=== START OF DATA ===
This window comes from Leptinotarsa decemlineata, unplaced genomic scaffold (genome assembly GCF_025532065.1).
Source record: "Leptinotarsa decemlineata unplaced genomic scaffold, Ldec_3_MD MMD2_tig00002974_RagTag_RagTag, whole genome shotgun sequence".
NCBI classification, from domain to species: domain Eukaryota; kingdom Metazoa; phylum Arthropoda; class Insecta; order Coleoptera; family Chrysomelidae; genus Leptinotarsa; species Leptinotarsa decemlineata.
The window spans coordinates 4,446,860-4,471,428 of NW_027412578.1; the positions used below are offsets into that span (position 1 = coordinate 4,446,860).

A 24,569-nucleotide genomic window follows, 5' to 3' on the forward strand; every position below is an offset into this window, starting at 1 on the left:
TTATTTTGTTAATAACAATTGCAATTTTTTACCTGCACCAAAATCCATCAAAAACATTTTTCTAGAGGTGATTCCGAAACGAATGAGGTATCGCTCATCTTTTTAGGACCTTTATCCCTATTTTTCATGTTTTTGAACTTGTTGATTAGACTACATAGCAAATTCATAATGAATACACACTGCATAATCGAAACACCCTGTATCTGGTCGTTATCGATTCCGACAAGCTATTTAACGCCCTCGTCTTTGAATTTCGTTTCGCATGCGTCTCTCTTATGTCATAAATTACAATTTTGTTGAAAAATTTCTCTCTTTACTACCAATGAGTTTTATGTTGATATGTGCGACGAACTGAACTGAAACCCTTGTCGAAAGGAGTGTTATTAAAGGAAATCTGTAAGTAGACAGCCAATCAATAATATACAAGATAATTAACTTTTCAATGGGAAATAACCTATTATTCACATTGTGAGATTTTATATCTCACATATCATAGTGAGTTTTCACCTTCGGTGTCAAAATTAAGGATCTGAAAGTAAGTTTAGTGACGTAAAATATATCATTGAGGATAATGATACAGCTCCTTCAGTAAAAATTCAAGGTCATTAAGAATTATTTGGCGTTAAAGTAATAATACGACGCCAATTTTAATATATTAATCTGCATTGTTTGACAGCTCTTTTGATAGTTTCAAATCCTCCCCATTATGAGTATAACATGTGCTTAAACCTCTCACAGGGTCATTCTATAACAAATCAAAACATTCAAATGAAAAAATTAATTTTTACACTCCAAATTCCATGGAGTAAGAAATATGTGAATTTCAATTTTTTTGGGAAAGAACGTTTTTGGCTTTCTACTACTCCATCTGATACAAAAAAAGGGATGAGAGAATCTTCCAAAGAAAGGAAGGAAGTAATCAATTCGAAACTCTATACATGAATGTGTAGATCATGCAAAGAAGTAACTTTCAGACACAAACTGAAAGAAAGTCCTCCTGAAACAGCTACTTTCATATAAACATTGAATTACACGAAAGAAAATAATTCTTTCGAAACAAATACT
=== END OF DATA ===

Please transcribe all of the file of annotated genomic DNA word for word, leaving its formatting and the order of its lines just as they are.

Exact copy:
This window comes from Leptinotarsa decemlineata, unplaced genomic scaffold (genome assembly GCF_025532065.1).
Source record: "Leptinotarsa decemlineata unplaced genomic scaffold, Ldec_3_MD MMD2_tig00002974_RagTag_RagTag, whole genome shotgun sequence".
NCBI classification, from domain to species: domain Eukaryota; kingdom Metazoa; phylum Arthropoda; class Insecta; order Coleoptera; family Chrysomelidae; genus Leptinotarsa; species Leptinotarsa decemlineata.
The window spans coordinates 4,446,860-4,471,428 of NW_027412578.1; the positions used below are offsets into that span (position 1 = coordinate 4,446,860).

A 24,569-nucleotide genomic window follows, 5' to 3' on the forward strand; every position below is an offset into this window, starting at 1 on the left:
TTATTTTGTTAATAACAATTGCAATTTTTTACCTGCACCAAAATCCATCAAAAACATTTTTCTAGAGGTGATTCCGAAACGAATGAGGTATCGCTCATCTTTTTAGGACCTTTATCCCTATTTTTCATGTTTTTGAACTTGTTGATTAGACTACATAGCAAATTCATAATGAATACACACTGCATAATCGAAACACCCTGTATCTGGTCGTTATCGATTCCGACAAGCTATTTAACGCCCTCGTCTTTGAATTTCGTTTCGCATGCGTCTCTCTTATGTCATAAATTACAATTTTGTTGAAAAATTTCTCTCTTTACTACCAATGAGTTTTATGTTGATATGTGCGACGAACTGAACTGAAACCCTTGTCGAAAGGAGTGTTATTAAAGGAAATCTGTAAGTAGACAGCCAATCAATAATATACAAGATAATTAACTTTTCAATGGGAAATAACCTATTATTCACATTGTGAGATTTTATATCTCACATATCATAGTGAGTTTTCACCTTCGGTGTCAAAATTAAGGATCTGAAAGTAAGTTTAGTGACGTAAAATATATCATTGAGGATAATGATACAGCTCCTTCAGTAAAAATTCAAGGTCATTAAGAATTATTTGGCGTTAAAGTAATAATACGACGCCAATTTTAATATATTAATCTGCATTGTTTGACAGCTCTTTTGATAGTTTCAAATCCTCCCCATTATGAGTATAACATGTGCTTAAACCTCTCACAGGGTCATTCTATAACAAATCAAAACATTCAAATGAAAAAATTAATTTTTACACTCCAAATTCCATGGAGTAAGAAATATGTGAATTTCAATTTTTTTGGGAAAGAACGTTTTTGGCTTTCTACTACTCCATCTGATACAAAAAAAGGGATGAGAGAATCTTCCAAAGAAAGGAAGGAAGTAATCAATTCGAAACTCTATACATGAATGTGTAGATCATGCAAAGAAGTAACTTTCAGACACAAACTGAAAGAAAGTCCTCCTGAAACAGCTACTTTCATATAAACATTGAATTACACGAAAGAAAATAATTCTTTCGAAACAAATACT